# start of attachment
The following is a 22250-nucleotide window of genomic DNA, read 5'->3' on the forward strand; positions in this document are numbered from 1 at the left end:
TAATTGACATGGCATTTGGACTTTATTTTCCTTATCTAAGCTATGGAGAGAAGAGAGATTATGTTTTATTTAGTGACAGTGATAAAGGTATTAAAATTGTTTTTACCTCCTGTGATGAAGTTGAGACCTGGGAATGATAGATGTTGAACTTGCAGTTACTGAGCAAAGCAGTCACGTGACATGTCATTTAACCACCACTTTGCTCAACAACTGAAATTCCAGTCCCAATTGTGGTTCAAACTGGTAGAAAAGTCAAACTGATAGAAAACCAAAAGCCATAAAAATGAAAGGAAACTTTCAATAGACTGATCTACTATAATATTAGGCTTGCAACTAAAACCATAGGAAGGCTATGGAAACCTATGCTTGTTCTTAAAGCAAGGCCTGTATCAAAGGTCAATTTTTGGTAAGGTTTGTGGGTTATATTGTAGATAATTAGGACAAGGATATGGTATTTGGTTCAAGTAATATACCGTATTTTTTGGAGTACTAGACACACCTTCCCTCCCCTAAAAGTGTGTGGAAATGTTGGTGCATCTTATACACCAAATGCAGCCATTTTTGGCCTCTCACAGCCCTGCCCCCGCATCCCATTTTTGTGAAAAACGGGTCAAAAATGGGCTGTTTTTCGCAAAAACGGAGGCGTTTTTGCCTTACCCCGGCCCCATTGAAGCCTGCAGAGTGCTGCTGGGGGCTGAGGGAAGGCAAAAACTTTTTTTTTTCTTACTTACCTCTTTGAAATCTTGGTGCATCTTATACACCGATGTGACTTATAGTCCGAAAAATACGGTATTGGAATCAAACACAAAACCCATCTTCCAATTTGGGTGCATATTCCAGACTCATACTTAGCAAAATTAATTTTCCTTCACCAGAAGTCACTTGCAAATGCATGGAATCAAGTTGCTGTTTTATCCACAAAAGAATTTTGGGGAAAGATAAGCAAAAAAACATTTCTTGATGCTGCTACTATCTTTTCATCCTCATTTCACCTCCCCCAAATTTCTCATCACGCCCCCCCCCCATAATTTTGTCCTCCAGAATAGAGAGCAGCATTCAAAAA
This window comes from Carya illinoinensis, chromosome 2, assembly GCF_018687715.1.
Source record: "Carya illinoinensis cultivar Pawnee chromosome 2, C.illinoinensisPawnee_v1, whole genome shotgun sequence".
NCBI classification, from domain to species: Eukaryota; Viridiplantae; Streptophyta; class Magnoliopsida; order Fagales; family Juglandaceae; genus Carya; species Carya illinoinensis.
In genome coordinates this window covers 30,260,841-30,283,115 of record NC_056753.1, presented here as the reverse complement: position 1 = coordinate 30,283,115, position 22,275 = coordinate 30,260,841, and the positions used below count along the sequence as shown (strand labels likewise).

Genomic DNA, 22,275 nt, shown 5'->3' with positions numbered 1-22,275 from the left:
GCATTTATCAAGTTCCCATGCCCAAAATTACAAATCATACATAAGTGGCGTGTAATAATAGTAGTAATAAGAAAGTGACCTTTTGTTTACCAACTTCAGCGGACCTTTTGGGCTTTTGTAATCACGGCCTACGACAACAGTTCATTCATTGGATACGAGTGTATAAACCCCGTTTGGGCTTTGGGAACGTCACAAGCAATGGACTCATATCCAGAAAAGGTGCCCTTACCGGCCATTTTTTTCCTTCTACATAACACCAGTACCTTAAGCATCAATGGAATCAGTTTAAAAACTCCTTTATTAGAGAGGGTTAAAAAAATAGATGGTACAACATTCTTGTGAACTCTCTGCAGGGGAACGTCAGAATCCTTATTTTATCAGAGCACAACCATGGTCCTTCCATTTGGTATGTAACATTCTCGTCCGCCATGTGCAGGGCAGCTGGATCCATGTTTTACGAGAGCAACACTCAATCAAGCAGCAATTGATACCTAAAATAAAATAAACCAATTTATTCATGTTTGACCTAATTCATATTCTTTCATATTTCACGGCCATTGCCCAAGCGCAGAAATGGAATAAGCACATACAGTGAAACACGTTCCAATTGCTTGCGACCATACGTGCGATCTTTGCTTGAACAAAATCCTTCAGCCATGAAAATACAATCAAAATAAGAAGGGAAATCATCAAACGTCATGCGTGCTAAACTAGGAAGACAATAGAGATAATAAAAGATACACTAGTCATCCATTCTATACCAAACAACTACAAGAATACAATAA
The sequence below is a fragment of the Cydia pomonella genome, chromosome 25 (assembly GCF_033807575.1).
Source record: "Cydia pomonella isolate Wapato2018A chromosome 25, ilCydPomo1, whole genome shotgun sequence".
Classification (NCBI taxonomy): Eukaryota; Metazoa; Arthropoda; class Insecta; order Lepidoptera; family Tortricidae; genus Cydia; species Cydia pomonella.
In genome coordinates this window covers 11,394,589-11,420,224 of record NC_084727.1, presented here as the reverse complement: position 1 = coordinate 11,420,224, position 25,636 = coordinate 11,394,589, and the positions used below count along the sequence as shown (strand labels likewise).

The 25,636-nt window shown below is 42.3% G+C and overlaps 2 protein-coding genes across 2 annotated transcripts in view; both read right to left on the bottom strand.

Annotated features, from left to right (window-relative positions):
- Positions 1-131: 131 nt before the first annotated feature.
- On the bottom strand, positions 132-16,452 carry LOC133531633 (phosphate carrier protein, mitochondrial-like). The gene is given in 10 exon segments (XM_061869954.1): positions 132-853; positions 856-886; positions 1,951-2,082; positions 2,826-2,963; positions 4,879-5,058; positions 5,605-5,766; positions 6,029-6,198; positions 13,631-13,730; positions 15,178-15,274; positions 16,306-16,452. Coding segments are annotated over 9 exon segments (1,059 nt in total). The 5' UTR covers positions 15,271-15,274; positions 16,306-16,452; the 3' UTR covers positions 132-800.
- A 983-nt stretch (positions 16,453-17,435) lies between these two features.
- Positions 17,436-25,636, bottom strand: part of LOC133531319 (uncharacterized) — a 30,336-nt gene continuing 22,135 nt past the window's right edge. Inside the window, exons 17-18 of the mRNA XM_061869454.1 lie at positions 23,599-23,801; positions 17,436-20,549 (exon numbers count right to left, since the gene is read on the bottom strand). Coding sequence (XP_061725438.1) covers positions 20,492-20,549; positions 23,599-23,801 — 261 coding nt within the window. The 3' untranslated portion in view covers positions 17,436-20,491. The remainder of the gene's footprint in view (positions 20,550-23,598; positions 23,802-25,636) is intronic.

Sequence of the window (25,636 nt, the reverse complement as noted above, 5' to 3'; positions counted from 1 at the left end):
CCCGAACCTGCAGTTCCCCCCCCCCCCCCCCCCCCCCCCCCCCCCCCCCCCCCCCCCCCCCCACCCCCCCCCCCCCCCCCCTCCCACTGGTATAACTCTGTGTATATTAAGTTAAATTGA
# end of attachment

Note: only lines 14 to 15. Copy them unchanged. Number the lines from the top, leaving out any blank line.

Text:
Annotated features, from left to right (window-relative positions):
- Positions 1-131: 131 nt before the first annotated feature.